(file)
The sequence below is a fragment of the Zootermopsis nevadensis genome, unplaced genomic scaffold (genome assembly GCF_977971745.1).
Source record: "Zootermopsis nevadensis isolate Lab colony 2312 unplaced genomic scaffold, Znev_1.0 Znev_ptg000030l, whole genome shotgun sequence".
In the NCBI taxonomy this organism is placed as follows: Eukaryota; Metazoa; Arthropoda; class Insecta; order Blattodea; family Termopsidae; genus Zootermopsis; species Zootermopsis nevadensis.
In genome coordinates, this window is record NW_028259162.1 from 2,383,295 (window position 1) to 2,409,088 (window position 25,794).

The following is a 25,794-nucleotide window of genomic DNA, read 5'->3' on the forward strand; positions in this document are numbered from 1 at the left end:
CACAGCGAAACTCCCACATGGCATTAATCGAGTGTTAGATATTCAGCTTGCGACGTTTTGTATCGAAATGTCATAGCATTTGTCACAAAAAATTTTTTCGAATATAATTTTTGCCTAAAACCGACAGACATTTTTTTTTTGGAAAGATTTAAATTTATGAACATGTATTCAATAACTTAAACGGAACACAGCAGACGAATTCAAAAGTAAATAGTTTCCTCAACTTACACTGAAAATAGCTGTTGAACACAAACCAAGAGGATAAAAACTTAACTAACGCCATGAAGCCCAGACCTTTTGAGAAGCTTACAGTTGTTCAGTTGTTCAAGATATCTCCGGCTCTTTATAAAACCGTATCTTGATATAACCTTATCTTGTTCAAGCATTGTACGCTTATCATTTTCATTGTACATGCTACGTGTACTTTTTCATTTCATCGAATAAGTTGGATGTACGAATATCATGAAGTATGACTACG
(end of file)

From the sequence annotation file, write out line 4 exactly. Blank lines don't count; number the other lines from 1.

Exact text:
In genome coordinates, this window is record NW_028259162.1 from 2,383,295 (window position 1) to 2,409,088 (window position 25,794).